Please do not forget to include a copy of this order form along with your payment!
  By accepting this offer, you agree not to hold DN liable for any part. Note that THIS IS NOT A BILL. This is a solicitation. You are under no obligation to pay the amounts stated unless you accept this offer. The information in this letter contains confidential and/or legally privileged information from the notification processing department of the DN. This information is intended only for the use of the individual(s) named above. There is no pre-existing relationship between DN and the domain mentioned above. This notice is not in any part associated with a continuation of services for domain registration. Search engine submission is an optional service that you can use as a part of your website optimization and alone may not increase the traffic to your site. If you do not wish to receive further updates from DN send an email to to unsubscribe. If you are not the intended recipient, you are hereby notified that disclosure, copying, distribution or the taking of any action in reliance on the contents for this letter is strictly prohibited. * 100% satisfaction guaranteed, you may request a refund within 30 days.

There is plenty of clues in here to ring some alarm bells. Any kind of solicitation like this should be viewed sceptically. Some may be OK, but in my experience, they usually are not.

Let me know if you have received the same letter, or other similar ones.

Gem Heist – I have a Question?

Isn’t the make up artist now the most important person in the enquiry?

If you haven’t heard, there was a huge gem heist from a jewellery store in England where the robbers had an unaware makeup artist give them new appearances for the job. Cost them GBP350.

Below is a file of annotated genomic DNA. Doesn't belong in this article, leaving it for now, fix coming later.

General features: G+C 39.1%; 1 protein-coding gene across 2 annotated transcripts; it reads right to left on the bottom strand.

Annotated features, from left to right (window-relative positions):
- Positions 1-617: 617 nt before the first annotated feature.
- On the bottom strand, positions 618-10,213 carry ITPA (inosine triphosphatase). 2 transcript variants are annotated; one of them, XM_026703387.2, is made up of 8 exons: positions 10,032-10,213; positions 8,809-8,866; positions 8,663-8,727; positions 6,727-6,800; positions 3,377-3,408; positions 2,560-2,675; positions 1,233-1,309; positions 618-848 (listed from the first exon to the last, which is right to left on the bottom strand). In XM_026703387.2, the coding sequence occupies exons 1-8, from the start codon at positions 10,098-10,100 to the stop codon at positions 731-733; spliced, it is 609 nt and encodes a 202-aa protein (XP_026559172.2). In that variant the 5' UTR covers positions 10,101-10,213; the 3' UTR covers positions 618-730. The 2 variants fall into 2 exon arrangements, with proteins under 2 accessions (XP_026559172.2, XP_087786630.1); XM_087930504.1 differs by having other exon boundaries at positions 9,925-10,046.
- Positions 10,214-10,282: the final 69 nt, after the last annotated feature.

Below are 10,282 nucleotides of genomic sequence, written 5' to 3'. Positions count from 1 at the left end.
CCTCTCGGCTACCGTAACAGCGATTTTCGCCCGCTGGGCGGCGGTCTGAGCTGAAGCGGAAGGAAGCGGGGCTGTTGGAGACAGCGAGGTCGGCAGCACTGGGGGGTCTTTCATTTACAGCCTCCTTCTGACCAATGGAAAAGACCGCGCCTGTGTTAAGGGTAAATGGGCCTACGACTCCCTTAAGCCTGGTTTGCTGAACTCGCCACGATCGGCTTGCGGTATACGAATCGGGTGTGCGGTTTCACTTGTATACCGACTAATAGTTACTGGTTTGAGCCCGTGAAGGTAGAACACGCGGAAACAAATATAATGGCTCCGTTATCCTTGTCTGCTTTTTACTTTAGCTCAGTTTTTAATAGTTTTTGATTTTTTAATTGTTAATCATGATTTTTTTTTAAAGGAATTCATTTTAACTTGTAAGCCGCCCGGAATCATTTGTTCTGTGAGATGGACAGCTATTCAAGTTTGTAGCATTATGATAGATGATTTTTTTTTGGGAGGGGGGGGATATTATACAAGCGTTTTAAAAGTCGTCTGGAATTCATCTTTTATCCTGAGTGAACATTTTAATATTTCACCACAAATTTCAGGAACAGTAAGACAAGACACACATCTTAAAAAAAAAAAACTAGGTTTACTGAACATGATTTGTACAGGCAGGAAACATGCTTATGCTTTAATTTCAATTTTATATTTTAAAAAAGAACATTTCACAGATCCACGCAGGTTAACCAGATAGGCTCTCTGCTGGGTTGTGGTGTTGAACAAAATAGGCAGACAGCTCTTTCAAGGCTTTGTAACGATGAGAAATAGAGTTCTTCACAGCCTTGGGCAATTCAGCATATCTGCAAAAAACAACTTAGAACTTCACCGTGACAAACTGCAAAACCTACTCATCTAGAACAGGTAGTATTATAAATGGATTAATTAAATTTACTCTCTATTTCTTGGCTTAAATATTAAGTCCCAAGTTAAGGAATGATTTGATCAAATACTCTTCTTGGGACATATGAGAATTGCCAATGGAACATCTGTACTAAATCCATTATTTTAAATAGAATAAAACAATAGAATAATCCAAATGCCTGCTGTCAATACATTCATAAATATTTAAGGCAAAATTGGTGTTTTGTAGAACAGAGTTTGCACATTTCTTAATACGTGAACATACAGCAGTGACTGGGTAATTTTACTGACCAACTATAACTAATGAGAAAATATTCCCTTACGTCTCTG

This make-up artist must have a very good idea about what they looked like prior to the job.

Shame to police took the 350 pounds as well.

Bad week for him, first he helps with a robbery, then loses the money he was paid.

Movie Studios Digging their Claws in

The Movie Studios are hardening their stance on the new revision of the copyright law under discussion.

They are not happy with the most recent revision that includes a judicial review.

Tellingly, one of their complaints is the possibility of the process being bogged down in red tape, therefore making it difficult for them to deal with copyright infringers.

On the other side, the Creative Freedom Foundation are determined that there is “due process” and that the studios will not be able to run the process to the detriment of consumers.

This disagreement is only about the last part of the process, where a repeat infringer who has not been swayed from infringing by warnings, is refered to a copyright Tribunal with the possibility of internet account termination.

I still believe that the warnings are going to deal with most of the problems, as there will be plenty of people who will continue until they are threatened with a warning.

I also think that “due process” is necessary to protect consumers from heavy handed tactics by copyright holders.

It will be interesting to see how this progresses.